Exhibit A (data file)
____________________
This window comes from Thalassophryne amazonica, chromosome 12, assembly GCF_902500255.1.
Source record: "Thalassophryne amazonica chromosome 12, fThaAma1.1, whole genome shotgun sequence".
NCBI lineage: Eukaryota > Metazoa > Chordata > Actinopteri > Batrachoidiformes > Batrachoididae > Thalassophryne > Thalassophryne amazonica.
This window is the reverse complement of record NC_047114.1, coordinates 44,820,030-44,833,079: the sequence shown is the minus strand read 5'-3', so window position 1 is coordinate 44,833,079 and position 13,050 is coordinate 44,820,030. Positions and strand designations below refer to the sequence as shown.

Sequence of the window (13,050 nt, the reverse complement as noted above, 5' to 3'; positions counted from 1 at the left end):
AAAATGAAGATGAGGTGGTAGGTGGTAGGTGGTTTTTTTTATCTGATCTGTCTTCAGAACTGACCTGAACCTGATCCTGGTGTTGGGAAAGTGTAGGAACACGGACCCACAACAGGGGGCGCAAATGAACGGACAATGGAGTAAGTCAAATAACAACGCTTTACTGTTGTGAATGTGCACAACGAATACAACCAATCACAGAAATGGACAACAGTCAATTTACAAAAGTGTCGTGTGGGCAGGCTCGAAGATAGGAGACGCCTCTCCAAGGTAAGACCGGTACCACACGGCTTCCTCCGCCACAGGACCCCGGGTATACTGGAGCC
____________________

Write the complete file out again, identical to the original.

This window comes from Thalassophryne amazonica, chromosome 12, assembly GCF_902500255.1.
Source record: "Thalassophryne amazonica chromosome 12, fThaAma1.1, whole genome shotgun sequence".
NCBI lineage: Eukaryota > Metazoa > Chordata > Actinopteri > Batrachoidiformes > Batrachoididae > Thalassophryne > Thalassophryne amazonica.
This window is the reverse complement of record NC_047114.1, coordinates 44,820,030-44,833,079: the sequence shown is the minus strand read 5'-3', so window position 1 is coordinate 44,833,079 and position 13,050 is coordinate 44,820,030. Positions and strand designations below refer to the sequence as shown.

Sequence of the window (13,050 nt, the reverse complement as noted above, 5' to 3'; positions counted from 1 at the left end):
AAAATGAAGATGAGGTGGTAGGTGGTAGGTGGTTTTTTTTATCTGATCTGTCTTCAGAACTGACCTGAACCTGATCCTGGTGTTGGGAAAGTGTAGGAACACGGACCCACAACAGGGGGCGCAAATGAACGGACAATGGAGTAAGTCAAATAACAACGCTTTACTGTTGTGAATGTGCACAACGAATACAACCAATCACAGAAATGGACAACAGTCAATTTACAAAAGTGTCGTGTGGGCAGGCTCGAAGATAGGAGACGCCTCTCCAAGGTAAGACCGGTACCACACGGCTTCCTCCGCCACAGGACCCCGGGTATACTGGAGCC